Monday, 11 April 2022
The tower is all that survives
of the Church of Saint Mary
Magdalen in Stony Stratford
At different times, Stony Stratford has had two parish churches. For about a century, until 1964, they were Saint Giles Church, now Saint Mary and Saint Giles, on High Street, and Saint Mary the Virgin, now the Greek Orthodox parish church, on London Road. Saint Giles was in Calverton Parish, while Saint Mary’s was built in 1864 as Wolverton was expanding with the arrival of the railway.
Even from the 15th century, Stony Stratford was divided between two parishes and was served by two churches: Saint Giles on the Calverton or west side of the High Street, and Saint Mary Magdalen on the Wolverton or east side of the street.
The Church of Saint Mary Magdalen was originally a chapel-of-ease for the parish of Wolverton. It dates from around the 13th century, and the tower was built in 1450. The main part of the church lay to the north-east and this area is now a disused graveyard. The tower is a Grade II* listed building.
The church was largely destroyed by the Great Fire that raged through Stony Stratford in 1742. The only part of the church that remained standing was the 15th century tower.
After the fire, the church was not rebuilt, and the tower alone remained standing. Through the intervention of the local notary, antiquarian and architectural patron Browne Willis (1682-1760) of Whaddon Hall, the lone tower was saved from demolition in 1746.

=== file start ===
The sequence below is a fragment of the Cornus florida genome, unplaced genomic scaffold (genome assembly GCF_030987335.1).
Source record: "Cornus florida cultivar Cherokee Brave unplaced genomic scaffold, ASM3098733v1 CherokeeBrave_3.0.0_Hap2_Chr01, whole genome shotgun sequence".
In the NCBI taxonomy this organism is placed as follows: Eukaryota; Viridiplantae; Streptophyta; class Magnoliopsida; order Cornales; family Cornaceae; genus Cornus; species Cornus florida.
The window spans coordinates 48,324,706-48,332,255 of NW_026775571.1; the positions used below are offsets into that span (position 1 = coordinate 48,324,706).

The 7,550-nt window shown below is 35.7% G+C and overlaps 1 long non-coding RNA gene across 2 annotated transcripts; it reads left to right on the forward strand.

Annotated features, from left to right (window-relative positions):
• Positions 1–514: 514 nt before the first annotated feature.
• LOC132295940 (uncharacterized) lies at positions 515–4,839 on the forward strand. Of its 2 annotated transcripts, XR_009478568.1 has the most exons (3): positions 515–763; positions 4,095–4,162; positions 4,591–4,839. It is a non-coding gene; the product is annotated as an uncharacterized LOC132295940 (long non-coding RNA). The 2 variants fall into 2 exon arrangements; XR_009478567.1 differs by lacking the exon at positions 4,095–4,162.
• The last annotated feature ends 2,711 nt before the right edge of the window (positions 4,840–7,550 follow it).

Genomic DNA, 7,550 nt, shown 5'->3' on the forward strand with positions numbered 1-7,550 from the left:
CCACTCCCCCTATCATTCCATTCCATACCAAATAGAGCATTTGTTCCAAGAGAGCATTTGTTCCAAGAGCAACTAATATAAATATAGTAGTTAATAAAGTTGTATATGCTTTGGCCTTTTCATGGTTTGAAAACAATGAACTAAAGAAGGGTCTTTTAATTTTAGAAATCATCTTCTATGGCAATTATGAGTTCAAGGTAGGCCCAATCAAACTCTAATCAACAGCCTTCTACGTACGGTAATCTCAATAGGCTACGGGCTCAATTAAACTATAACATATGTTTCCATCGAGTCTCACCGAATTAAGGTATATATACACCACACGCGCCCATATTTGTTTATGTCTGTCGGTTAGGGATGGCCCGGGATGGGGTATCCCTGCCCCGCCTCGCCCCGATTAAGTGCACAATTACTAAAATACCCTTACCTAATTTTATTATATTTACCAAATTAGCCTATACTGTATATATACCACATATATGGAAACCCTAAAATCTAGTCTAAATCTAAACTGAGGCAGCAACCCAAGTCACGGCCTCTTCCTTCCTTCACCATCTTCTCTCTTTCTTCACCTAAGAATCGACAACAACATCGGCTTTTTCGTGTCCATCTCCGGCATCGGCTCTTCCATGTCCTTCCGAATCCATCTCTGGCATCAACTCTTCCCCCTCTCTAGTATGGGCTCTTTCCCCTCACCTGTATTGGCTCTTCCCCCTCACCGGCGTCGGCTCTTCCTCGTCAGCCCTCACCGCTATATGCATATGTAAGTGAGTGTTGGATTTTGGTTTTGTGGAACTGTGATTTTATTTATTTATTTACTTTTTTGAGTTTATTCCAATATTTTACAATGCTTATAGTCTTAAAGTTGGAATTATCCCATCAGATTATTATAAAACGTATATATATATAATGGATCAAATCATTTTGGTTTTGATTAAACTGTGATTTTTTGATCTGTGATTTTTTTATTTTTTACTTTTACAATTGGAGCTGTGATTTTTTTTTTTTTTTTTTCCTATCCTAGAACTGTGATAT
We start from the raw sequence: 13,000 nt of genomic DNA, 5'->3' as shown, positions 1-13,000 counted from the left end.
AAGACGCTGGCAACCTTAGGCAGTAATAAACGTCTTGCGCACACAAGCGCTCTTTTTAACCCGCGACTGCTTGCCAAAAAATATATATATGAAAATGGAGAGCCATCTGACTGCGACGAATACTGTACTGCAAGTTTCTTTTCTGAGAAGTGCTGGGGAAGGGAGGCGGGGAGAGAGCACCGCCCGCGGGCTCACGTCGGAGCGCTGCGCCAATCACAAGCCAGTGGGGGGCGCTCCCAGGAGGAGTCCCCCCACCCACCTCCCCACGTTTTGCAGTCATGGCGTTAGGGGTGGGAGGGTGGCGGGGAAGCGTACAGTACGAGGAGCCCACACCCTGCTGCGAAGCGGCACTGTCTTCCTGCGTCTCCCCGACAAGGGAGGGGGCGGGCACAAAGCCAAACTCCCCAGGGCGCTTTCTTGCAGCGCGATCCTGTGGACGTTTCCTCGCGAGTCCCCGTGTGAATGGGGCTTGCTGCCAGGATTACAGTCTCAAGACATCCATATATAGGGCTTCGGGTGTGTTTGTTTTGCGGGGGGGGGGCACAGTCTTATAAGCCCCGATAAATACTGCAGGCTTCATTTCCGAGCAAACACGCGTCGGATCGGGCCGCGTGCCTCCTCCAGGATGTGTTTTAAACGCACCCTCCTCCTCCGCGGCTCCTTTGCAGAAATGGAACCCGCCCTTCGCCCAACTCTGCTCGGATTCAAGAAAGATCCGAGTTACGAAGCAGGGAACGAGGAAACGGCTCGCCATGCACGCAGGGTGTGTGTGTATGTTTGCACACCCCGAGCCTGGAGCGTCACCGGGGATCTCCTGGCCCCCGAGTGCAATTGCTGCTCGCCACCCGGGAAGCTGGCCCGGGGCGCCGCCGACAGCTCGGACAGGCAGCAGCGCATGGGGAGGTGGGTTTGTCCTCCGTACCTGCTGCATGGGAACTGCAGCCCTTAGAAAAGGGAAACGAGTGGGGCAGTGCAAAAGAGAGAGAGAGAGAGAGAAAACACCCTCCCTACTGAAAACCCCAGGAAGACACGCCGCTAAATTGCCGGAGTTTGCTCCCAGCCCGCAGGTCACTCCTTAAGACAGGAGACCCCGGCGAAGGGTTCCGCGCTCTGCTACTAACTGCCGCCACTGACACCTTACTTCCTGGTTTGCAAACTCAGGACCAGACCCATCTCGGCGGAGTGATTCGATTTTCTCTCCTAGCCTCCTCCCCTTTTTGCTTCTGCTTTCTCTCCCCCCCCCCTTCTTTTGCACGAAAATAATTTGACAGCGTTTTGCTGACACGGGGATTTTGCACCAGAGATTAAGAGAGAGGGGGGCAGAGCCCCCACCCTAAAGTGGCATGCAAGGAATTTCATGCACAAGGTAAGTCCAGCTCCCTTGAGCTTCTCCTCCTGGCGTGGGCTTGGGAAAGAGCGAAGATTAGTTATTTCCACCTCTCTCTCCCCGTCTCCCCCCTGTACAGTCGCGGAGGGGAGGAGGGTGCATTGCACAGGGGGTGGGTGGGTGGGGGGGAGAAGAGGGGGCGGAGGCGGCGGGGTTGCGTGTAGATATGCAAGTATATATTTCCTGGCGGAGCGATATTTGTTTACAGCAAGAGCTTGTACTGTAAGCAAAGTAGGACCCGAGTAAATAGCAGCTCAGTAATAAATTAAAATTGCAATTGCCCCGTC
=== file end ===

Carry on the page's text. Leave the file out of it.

Willis had the roof re-leaded, the internal walls repaired and repointed, and the open arches of the ground stage blocked up. All this was in the vain hope that the church might one day be rebuilt. and its parish was united with Saint Giles in 1775.
After a century and a half of neglect, the tower of Saint Mary Magdalen was derelict by 1893, with an elm tree growing out of the top.
The tree was removed in 1893, and the noted Stony Stratford architect Edward Swinfen Harris completed a report on the state of the tower. He described the tower as ‘a precious heritage, which we should all value very highly. It is the work of an able but unknown architect of the latter half of the fourteenth century, but has many features it of a passing note …’
The interior of the tower now has no floors and only the remains of the circular tower stair. The tower is built of limestone. It has three stages with clasping buttresses to the two lower stages, and is surmounted by an embattled parapet with small gables on the north and south sides.
On the east and south sides of the ground stage there are pointed arches, now blocked up, which opened to the original church nave and south aisle respectively, the aisle evidently having been extended to the west wall of the tower. On the west side is a blocked two-light window.
The second stage has on the west side a square moulded panel, formerly a sundial, and a narrow light. The bell chamber has on each side a transomed window of two lights with tracery under a pointed head.
Boldly carved mediaeval gargoyles in the form of grotesque mythical beasts occupy the angles of the string-course below the parapet.
Some pre-fire headstones survive in the churchyard, which is associated with many stories of body snatchers in the early 19th century. This churchyard was extended over the building area after the fire and was in use until about 1865. Although many gravestones much weathered, many also have lettering of a very high standard.
A local legend says that should the tower of Saint Mary Magdalen ever fall, no fairs shall ever again take place in Stony Stratford.